Walking is a must, not only for fitness and motor function but you will see a shocking decline in ability after a few weeks of not walking. There is obviously massive anxiety associated with walking and a risk of falling, but you must try. You want your client to keep their independence and mobility. It won’t take long for confidence to slip because someone is too worried about falling so stops going for a walk. Aim for 10-20 minutes daily and use Nordic walking poles. As you can see with the video demonstration, when Barry is using the poles, his walking is superb.
I always see a decline in my clients who stop walking in the colder months due to the risk of fallen leaves and ice. If you can’t walk outside, do it inside and even better, try barefoot walking when at home. Did you know that as you age you can lose up to 50% of the sensation in your feet. You can improve the somatosensory system just from walking barefoot around the house. Barefoot training is something to really consider when working with someone with PD.
Music with Parkinson’s Disease
Music therapy benefits for PD have been well established over the years. The benefit of music, dance and physical activity is tried and tested so should definitely be added into PD sessions. I find the most important aspect of this is cuing. It can help with freezing as rhythm and rhythmic cuing can help with initiation, coordination and maintenance of movement. It also helps with mood and communication. One of the first books I read about PD was https://www.amazon.co.uk/Goodbye-Parkinsons-Hello-Life-Gyro-Kinetic/dp/1611250447 by Alex Kerten and this heavily leans toward the benefit of music and breathing to music. Well worth a read.
My final focus on this talk is the importance of reducing rigidity. It is the main symptom I deal with when I visit my clients. For me personally, this is the symptom that will reduce function the most but frustratingly, is the easiest to solve. As I said earlier, each person you see with PD will have their own unique symptoms but also, each time you see them the tension and stiffness in their muscles will vary. I used to massage my PD clients frequently and still do, but now I have discovered something even better, the massage gun. People living with PD will have a wide range of problems with their mobility and for some, getting on and off the massage bed can be problematic. It would often frustrate me that a client would really be suffering with pain and stiff muscles but the massage to reduce rigidity would only take 5-minutes, the same time it can take to undress and assist getting onto the couch. This is where the massage gun comes into place. The results are instant and can be done sitting on a chair or lying on a bed. I wish everyone with PD could have access to a massage gun as they are simple to use and get consistent results.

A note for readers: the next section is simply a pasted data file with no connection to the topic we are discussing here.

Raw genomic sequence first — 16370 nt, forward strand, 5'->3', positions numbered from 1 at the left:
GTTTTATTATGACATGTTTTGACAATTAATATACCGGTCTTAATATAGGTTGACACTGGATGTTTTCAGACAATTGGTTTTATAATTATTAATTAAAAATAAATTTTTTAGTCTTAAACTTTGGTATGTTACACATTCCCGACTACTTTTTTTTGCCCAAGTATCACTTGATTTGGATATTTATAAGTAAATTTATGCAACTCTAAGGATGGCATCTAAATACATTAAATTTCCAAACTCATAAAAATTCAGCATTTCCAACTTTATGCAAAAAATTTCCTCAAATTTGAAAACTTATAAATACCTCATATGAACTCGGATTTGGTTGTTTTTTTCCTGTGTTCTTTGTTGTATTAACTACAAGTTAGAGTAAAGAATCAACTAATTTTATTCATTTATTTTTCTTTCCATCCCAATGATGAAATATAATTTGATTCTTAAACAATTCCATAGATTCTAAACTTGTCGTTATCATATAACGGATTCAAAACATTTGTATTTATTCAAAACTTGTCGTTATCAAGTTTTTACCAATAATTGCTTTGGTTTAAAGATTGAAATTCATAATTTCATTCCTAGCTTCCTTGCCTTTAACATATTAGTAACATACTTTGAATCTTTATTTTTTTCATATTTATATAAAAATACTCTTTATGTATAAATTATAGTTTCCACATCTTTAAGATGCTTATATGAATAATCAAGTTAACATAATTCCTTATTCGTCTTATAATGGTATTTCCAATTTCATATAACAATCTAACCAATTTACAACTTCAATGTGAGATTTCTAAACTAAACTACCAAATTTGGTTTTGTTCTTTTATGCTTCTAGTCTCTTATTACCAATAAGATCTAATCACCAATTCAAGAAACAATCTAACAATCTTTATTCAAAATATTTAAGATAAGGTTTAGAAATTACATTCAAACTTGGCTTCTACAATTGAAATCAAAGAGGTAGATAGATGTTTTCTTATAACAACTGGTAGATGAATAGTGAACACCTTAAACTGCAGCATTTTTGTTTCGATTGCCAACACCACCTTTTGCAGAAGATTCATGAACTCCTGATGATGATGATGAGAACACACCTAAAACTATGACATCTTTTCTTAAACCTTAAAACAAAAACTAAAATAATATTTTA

Another great ally in helping to reduce rigidity is heat. Use either an electric heat mat (great for lying on to ease the back and legs) or microwaveable wheat bag. I tend not to recommend hot water bottles due to the risk of boiling water and scalding hands. Heat relaxes the muscles and can be effective.
Falls unfortunately are inevitable and are bound to happen at some point so practice for them. Your client might have excellent mobility and is able to get up from the floor with minimal effort but one day that might change. It is better to be prepared for this which is why at least once a week, I practice drills getting up and down from the floor. Depending on ability, I use a sofa, chair or bed and get the client to practice lunging down to the floor to a lying position and then back up again. This is one of many examples of checklists that are useful to use as a trainer or someone working with someone living with PD.
I just wanted to mention a trial that seems promising that is using vibration to combat symptoms of PD. Vibrations have been known to help with PD since the 19th century when Professor Jean-Martin Charcot noticed an improvement in his Parkinson’s patients after a bumpy carriage ride. A company called Charco Neurotech is trialling the cue1, a wearable device that produces a pattern of vibrations that help with focused stimulation and cueing. https://charconeurotech.com/what-is-cue1/
The technology is also being trialled by the Michael J. Fox Foundation but they are using vibrating gloves whereas the cue1 is a device that adheres to your chest. These trials are definitely worth looking at.